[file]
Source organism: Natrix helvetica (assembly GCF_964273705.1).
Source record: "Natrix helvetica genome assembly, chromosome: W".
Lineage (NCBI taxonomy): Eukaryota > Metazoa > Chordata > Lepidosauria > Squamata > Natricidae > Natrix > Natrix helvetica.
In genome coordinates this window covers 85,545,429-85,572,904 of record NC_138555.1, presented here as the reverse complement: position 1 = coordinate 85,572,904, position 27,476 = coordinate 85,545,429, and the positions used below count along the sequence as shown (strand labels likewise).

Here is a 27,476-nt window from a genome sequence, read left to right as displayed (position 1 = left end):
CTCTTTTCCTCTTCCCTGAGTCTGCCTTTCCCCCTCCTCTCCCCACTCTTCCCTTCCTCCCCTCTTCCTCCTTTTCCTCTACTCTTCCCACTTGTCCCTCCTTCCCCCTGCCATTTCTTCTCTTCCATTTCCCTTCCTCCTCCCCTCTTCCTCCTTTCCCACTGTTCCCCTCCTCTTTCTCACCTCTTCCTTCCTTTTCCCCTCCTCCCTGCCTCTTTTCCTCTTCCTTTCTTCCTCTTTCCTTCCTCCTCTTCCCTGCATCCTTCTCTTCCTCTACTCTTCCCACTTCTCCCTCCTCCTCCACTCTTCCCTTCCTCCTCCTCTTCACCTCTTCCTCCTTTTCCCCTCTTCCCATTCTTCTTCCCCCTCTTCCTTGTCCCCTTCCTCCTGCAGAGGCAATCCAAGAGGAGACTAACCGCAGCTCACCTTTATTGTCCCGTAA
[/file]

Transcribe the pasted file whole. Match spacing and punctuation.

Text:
Source organism: Natrix helvetica (assembly GCF_964273705.1).
Source record: "Natrix helvetica genome assembly, chromosome: W".
Lineage (NCBI taxonomy): Eukaryota > Metazoa > Chordata > Lepidosauria > Squamata > Natricidae > Natrix > Natrix helvetica.
In genome coordinates this window covers 85,545,429-85,572,904 of record NC_138555.1, presented here as the reverse complement: position 1 = coordinate 85,572,904, position 27,476 = coordinate 85,545,429, and the positions used below count along the sequence as shown (strand labels likewise).

Here is a 27,476-nt window from a genome sequence, read left to right as displayed (position 1 = left end):
CTCTTTTCCTCTTCCCTGAGTCTGCCTTTCCCCCTCCTCTCCCCACTCTTCCCTTCCTCCCCTCTTCCTCCTTTTCCTCTACTCTTCCCACTTGTCCCTCCTTCCCCCTGCCATTTCTTCTCTTCCATTTCCCTTCCTCCTCCCCTCTTCCTCCTTTCCCACTGTTCCCCTCCTCTTTCTCACCTCTTCCTTCCTTTTCCCCTCCTCCCTGCCTCTTTTCCTCTTCCTTTCTTCCTCTTTCCTTCCTCCTCTTCCCTGCATCCTTCTCTTCCTCTACTCTTCCCACTTCTCCCTCCTCCTCCACTCTTCCCTTCCTCCTCCTCTTCACCTCTTCCTCCTTTTCCCCTCTTCCCATTCTTCTTCCCCCTCTTCCTTGTCCCCTTCCTCCTGCAGAGGCAATCCAAGAGGAGACTAACCGCAGCTCACCTTTATTGTCCCGTAA